In America, a Jew like me-committed to Jewish tradition, active in my community and shaped by Jewish values-is considered a religious person, certainly by the broad mass of Americans and by most of my fellow Jews. But here in Israel, where I'm spending this year volunteering and studying, I am not, at least not by most standards, because I am not Orthodox.

Israel has the largest concentration of Orthodox Jews in the world, and they are the keepers of the faith. Judaism in Israel is defined by the Chief Rabbinate, a governmental office always occupied by two Orthodox rabbis: one Ashkenazic (of the European Jewish tradition) and one Sephardic (of the Mediterranean tradition)--and adjudicated by the Orthodox Rabbinic courts, also incorporated into the government. These official bodies don't recognize alternative visions, like the Reform and Conservative Judaism we have in the United States.

Most people in the street don't either. Even adamantly secular Israelis look to Orthodoxy for lifecycle events like weddings and funerals. More than 40 percent of those who call themselves "non-religious" keep kosher. For most, Orthodoxy and Judaism are synonymous, and the idea of other Jewish traditions and communities is unfamiliar if not entirely baffling. As a consequence, the word "religious" is a loaded term. To be religious is to adhere to the strictures of Orthodoxy and its understanding of the 613 commandments in the Torah-and, usually, to right-of-center political views. I don't adhere to either. I don't follow the dietary laws of kashrut, or structure my day around the three daily prayer services. I attend services on Friday nights with my wife, observe Shabbat each week (though not as formally as many others do), and attempt to live my life and make decisions in accordance with the values that I have learned from Jewish tradition.

So when asked-as I am constantly since moving here last summer--"Are you religious?" I never know how to answer. To say simply, "Yes" would misrepresent my faith, my politics and my daily life. To answer in the negative would sell short Judaism's role in my life, and perpetuate the false dichotomy of religious and secular that pervades Israeli society.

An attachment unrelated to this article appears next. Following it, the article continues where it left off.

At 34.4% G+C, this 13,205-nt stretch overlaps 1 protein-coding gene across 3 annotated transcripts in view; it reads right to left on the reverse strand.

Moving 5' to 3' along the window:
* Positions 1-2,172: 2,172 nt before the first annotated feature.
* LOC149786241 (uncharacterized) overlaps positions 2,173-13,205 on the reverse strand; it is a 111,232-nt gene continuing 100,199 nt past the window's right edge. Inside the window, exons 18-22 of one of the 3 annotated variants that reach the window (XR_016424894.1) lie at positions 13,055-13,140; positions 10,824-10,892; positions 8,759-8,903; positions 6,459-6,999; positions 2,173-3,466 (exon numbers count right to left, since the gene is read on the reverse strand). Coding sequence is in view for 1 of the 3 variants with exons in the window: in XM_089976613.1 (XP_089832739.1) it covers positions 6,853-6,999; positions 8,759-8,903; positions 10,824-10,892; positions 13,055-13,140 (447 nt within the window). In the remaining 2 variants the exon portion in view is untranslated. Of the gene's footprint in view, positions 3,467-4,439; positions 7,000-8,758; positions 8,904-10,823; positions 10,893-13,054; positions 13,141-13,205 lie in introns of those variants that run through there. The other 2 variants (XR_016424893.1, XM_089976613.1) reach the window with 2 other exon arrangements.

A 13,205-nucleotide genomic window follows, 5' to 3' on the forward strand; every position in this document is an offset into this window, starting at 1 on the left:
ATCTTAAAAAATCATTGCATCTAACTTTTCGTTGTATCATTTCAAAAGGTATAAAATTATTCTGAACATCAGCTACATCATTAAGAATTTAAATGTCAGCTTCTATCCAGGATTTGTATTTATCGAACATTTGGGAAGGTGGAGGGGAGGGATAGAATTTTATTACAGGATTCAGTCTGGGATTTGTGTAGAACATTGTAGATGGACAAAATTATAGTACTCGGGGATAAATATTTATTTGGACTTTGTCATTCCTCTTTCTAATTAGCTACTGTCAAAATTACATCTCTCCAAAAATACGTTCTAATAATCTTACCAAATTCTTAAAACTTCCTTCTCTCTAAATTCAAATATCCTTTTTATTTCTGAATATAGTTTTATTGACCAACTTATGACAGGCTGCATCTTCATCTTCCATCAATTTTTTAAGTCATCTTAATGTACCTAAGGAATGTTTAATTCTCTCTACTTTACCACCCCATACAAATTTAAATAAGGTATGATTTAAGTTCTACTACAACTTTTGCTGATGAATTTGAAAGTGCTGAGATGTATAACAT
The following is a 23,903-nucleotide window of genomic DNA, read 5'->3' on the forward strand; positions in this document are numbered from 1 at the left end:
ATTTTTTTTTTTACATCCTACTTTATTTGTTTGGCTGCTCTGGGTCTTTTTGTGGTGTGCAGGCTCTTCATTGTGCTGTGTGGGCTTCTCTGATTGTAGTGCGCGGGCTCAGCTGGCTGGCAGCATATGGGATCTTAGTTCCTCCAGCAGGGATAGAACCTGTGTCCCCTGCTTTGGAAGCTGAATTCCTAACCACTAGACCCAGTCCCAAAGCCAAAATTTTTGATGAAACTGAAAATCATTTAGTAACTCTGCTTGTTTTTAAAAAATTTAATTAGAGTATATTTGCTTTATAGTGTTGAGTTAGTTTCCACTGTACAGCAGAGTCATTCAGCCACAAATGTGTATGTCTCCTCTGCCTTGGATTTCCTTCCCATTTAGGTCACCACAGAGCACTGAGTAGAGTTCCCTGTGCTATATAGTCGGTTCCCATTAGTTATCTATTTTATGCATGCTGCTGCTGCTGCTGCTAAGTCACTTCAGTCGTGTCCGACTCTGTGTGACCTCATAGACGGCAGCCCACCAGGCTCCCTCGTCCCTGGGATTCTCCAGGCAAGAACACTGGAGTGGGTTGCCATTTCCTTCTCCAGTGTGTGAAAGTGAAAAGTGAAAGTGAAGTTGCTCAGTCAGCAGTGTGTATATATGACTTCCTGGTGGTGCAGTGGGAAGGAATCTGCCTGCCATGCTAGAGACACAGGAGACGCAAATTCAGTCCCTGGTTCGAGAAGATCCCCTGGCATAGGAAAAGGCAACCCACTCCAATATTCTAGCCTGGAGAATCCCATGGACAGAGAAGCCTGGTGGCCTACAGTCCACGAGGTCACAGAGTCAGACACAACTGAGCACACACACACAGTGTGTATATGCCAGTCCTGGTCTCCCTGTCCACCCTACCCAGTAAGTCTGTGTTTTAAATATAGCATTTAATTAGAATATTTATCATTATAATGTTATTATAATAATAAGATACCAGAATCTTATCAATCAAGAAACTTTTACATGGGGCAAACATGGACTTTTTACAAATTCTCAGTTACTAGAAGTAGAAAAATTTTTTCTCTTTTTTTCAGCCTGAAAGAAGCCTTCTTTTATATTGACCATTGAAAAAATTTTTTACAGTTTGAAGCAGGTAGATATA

Ironically, this dichotomy has now shown itself in a debate over the very symbol that is common to all Jews--the Kotel, known more widely as the Western Wall and often called Judaism's holiest place.

The plaza in front of the wall is a true public square-a meeting place and a thoroughfare, where tourists and Israelis, Orthodox and non-Orthodox, soldiers and civilians, men, women and children all mingle. But since Israel gained control of Jerusalem's Old City in 1967, the Kotel has been governed as a religious site. The Kotel has its own Chief Rabbi (Orthodox, of course), and men and women have separate prayer areas, as in an Orthodox synagogue.

In recent years, the Kotel's chief rabbi has pressured the government office that administers the Kotel to be more stringent about the Orthodox ritual rules a visitor must follow--even barring male and female members of the Israeli Defense Forces from singing together at induction ceremonies held in the plaza. At the chief rabbi's behest, the government recently extended the prayer area into the plaza behind it by an additional 6500 square feet, expanding the area where men and women are kept separate.

As the prayer area eats into the public plaza space, the Chief Rabbi's rigid rules spread with it. You don't need to be Jewish to pray at the wall-indeed, every-day tourists from many countries and religious traditions visit the Kotel-but you must meet Orthodox requirements for dress, and members of the opposite sex must pray separately. Even some Orthodox are disallowed from following their own prayer practices. Women of the Wall are a group of modern and innovative women who want to pray together in ritual garments. They consider their desires to be in keeping with Orthodox law; the Chief Rabbinate, along with many of the ultra-Orthodox who pray regularly at the Kotel disagree. Consequently, the Women of the Wall have faced epithets and hurled objects when they have met to pray in the women's prayer area at the Kotel.

Non-Orthodox Jews--the mostly foreign Reform and Conservative groups--and even some homegrown Orthodox ones say the Wall should "belong to us all." When a member of a contingent of American Conservative rabbis held up a banner at the wall saying so recently, Israeli police descended on him and tore the banner up. Twice since 2000, Conservative Jews have sued to prevent the extension of the prayer area. Now, however, the construction is nearly finished and appears to be a fait accompli.

Petitions from Women of the Wall and other groups, including the Reform and Conservative streams of Judaism, have prompted the Israeli Supreme Court to order the construction of a small prayer area (less than 400 square feet) below Robinson's Arch as a compromise.

This alternate prayer area-on the far side of a large earthen ramp from the main Kotel plaza, with no clear sightline to the plaza or the main area of the Kotel-will accommodate those who want to pray in non-Orthodox ways.